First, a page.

It is very important to assess the liver condition of obese people because up to 80% of them may have fatty liver, which may lead to cirrhosis and liver cancer. The Chinese University of Hong Kong (CUHK) and University of Bordeaux in France has recently conducted a collaborative research to pioneer the use of the new XL Probe to assess liver fibrosis among obese subjects with a deeper penetrance of measurement, and which can also enhance the performance of Fibroscan.
Liver fibrosis will first develop in a patient with liver disease before it progresses to the stage of cirrhosis. With proper treatment, liver fibrosis can be reversible. By assessing the severity of liver fibrosis, medical professionals can predict the prognosis of patients and give early treatment to those with severe condition to reduce the risk of cirrhotic complications and liver cancer.
Liver biopsy is a traditional standard test to assess liver fibrosis, however, patients are often not willing to take this test as it is an invasive procedure. Over the last few years, liver stiffness measurement by Fibroscan, an accurate, reproducible and non-invasive test using ultrasound Doppler technique, has been developed to detect liver fibrosis and cirrhosis. This new test is commonly used in Hong Kong and has largely replaced liver biopsy as the primary assessment in patients with liver diseases. Fibroscan fails to give reliable results in about 30% of obese patients due to their thick subcutaneous fat layer. In view of this, a new XL probe was developed for liver stiffness measurement in obese patients. With a bigger probe that generates a low frequency ultrasound with larger vibration amplitude and deeper measurements below the skin surface, the new XL probe technology allows ultrasound wave penetrating into deeper liver tissue, giving a more accurate imaging.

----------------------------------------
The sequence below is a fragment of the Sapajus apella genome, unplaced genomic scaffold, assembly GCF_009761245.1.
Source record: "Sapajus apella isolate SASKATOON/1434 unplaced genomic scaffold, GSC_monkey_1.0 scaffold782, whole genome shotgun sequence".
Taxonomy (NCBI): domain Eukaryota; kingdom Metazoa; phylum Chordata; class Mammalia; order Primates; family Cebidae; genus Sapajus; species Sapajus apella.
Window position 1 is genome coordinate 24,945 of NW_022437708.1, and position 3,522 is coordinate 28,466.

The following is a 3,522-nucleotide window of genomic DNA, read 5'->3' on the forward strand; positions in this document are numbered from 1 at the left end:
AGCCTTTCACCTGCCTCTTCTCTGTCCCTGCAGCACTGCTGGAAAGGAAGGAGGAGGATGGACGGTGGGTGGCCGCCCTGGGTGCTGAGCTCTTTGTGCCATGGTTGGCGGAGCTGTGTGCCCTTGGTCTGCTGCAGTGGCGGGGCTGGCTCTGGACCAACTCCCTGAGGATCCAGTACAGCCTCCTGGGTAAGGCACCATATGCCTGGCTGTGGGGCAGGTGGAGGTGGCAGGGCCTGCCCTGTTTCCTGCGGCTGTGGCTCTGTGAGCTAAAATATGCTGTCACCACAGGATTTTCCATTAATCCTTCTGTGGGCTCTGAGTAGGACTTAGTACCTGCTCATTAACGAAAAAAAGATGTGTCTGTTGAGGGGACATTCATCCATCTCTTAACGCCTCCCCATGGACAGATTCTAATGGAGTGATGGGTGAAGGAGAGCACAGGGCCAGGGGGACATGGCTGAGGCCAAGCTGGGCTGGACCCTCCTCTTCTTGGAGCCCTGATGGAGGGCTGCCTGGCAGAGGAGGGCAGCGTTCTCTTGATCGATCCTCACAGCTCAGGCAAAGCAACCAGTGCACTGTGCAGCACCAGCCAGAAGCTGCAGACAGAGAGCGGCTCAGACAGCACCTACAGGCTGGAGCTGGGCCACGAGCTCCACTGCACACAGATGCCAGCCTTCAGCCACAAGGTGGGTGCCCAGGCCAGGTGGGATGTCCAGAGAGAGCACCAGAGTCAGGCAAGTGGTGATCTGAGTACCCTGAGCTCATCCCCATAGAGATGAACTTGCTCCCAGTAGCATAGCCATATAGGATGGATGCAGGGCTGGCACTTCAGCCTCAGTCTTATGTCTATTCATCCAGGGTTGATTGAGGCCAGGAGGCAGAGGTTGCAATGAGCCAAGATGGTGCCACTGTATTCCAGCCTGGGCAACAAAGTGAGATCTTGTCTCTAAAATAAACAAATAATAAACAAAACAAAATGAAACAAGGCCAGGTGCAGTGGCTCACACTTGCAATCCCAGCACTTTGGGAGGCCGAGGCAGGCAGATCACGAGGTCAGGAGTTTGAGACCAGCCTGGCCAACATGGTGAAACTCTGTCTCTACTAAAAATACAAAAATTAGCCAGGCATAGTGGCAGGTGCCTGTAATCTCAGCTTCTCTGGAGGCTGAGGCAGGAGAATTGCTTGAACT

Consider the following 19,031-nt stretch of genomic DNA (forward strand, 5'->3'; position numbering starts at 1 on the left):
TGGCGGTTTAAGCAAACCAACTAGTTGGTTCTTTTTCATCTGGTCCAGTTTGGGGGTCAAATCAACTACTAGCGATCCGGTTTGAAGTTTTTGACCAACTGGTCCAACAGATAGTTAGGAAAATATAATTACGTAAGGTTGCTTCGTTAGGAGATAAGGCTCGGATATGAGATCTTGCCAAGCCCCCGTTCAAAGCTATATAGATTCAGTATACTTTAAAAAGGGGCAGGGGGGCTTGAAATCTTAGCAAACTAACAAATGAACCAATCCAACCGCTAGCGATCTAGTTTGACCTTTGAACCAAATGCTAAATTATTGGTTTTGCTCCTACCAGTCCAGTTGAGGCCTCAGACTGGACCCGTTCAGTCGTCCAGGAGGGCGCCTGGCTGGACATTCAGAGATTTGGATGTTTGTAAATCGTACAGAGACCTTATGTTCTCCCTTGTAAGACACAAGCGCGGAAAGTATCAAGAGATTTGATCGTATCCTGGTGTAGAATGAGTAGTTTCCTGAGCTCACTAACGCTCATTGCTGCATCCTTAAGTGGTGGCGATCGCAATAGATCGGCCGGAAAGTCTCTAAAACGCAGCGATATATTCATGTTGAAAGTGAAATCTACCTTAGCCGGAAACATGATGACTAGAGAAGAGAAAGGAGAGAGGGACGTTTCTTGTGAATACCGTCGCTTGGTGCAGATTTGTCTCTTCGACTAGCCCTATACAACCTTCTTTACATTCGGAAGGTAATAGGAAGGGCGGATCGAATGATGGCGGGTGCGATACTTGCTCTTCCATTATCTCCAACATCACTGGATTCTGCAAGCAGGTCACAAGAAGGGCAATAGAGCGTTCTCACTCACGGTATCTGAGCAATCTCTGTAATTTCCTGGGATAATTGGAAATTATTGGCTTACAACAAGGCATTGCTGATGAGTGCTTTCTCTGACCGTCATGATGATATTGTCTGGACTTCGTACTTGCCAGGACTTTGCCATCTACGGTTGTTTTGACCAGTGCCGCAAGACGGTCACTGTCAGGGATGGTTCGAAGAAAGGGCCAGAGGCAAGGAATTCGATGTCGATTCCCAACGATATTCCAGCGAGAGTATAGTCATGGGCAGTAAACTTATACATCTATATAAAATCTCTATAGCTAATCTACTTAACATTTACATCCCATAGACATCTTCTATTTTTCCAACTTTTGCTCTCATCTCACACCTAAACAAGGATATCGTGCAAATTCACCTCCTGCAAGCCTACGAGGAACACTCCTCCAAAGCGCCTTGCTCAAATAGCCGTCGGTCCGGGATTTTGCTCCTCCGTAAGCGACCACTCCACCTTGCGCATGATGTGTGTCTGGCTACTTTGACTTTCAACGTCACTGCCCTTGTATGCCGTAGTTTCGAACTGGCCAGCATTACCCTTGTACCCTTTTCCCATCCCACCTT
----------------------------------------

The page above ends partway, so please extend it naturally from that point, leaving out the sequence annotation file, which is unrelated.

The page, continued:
From 2009 to 2011, CUHK and University of Bordeaux in France conducted a research on liver stiffness measurements on 286 patients by both the new XL probe and the original M probe. Valid measurements were obtained in 98% of patients using the XL probe, compared to 92% when the M probe was in use. Among obese patients with body mass index above 30 kg/m2, 94% valid measurements were obtained by the XL probe and 74% by the M probe. Among patients who failed to get M probe measurements, 57% of them could get reliable measurements by the XL probe.
In conclusion, it is important to assess liver fibrosis in obese people. CUHK recommends the use of the new XL probe for liver stiffness measurements so that patients can enjoy a safer and more accurate assessment of liver condition.
The Chinese University Of Hong Kong.